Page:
Sen received a B.A. in Women's Studies from Brown University and an M.S. in Journalism at Columbia University. A native of India, Rinku grew up in northeastern factory towns, and learned to speak English in a two-room schoolhouse.
Scott Shafer is the Senior Editor of the California Politics and Government Desk at KQED. He leads the editorial direction of a three-person team covering news across the state. He also helps craft KQED’s in-depth coverage of the 2016 elections. Since joining KQED in 1998, Shafer has covered stories for National Public Radio programs including All Things Considered, Morning Edition, Weekend Edition Saturday and Weekend Edition Sunday. Most recently, he hosted The California Report’s 30-minute weekly news magazine. Shafer and his team continue to contribute to KQED Newsroom and The California Report. Shafer has earned numerous awards for his political reporting. He was a member of the panel of journalists that questioned candidates in the televised 2010 U.S. Senate debate between Barbara Boxer and Carly Fiorina. He covered the gay marriage issue from the Proposition 8 Campaign through the U.S. Supreme Court decision that made same-sex marriage legal in California. Shafer has hosted live statewide coverage of election night and State of the State Addresses every year since 1998. Prior to joining KQED, Shafer was press secretary to San Francisco Mayor Art Agnos and Chief of Staff to Controller Gray Davis.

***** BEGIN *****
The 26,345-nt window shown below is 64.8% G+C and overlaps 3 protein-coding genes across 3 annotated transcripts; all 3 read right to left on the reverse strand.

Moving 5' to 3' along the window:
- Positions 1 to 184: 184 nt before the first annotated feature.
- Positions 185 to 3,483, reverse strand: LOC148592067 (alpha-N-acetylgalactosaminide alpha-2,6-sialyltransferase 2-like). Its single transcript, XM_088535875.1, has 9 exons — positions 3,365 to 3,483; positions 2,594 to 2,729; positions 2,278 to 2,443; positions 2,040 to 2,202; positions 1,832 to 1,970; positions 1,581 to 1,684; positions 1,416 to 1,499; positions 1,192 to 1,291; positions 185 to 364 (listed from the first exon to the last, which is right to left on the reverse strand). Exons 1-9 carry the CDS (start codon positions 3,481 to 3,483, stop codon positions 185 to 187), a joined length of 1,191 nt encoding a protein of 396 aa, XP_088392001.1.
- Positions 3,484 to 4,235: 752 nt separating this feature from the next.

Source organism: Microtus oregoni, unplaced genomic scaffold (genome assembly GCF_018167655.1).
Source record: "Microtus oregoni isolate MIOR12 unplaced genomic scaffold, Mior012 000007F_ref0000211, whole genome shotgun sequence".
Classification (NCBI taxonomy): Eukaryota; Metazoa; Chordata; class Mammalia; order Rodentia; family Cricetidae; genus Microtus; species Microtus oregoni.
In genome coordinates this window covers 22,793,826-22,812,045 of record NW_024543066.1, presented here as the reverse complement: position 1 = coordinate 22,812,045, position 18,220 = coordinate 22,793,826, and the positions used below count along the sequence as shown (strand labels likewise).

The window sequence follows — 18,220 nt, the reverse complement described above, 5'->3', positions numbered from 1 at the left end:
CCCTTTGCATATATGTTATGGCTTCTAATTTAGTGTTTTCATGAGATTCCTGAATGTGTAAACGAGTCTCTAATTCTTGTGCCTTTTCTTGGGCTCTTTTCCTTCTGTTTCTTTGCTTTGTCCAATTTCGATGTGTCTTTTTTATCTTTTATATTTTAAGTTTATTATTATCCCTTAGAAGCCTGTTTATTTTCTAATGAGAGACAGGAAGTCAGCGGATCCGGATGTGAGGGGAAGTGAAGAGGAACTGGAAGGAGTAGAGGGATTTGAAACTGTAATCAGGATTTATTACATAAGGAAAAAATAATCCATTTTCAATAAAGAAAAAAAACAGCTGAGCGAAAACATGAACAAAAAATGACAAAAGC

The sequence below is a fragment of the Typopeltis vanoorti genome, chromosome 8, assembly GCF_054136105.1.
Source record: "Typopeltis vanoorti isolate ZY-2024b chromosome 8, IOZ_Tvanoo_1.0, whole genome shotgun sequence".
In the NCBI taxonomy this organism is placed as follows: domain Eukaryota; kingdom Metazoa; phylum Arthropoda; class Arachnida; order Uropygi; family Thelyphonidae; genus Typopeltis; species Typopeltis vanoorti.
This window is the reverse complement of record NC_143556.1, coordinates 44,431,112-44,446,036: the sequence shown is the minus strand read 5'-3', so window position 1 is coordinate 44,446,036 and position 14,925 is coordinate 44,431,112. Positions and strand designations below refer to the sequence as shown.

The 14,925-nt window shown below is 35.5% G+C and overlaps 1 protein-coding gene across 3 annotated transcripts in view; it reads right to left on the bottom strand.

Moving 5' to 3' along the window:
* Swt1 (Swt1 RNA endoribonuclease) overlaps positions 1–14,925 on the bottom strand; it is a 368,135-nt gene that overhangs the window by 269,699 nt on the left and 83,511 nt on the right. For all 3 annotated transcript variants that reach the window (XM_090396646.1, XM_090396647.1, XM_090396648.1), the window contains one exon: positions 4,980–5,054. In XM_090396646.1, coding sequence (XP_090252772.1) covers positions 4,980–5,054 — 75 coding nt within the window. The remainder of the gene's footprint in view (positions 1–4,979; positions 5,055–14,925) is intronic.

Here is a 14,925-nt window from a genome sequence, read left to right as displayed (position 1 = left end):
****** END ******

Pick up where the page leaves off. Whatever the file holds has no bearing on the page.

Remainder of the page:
Justin Steele is the Bay Area Giving Lead for Google.org, which supports local nonprofit organizations innovating in the areas of youth employment, homelessness, racial justice, and poverty alleviation for low-income and underserved communities. Prior to joining Google.org, Justin served as Deputy Director of the Washington D.C. site of Year Up, an intensive one-year job training and internship program for low-income young adults. He has been active in youth and community development for 15 years, serving on the boards of the National Society of Black Engineers and Citizen Schools and working in programs like BELL (Building Educated Leaders for Life) and the NAACP. Justin began his career as a management consultant at Bain & Co. and The Bridgespan Group creating strategic plans for companies and social enterprises.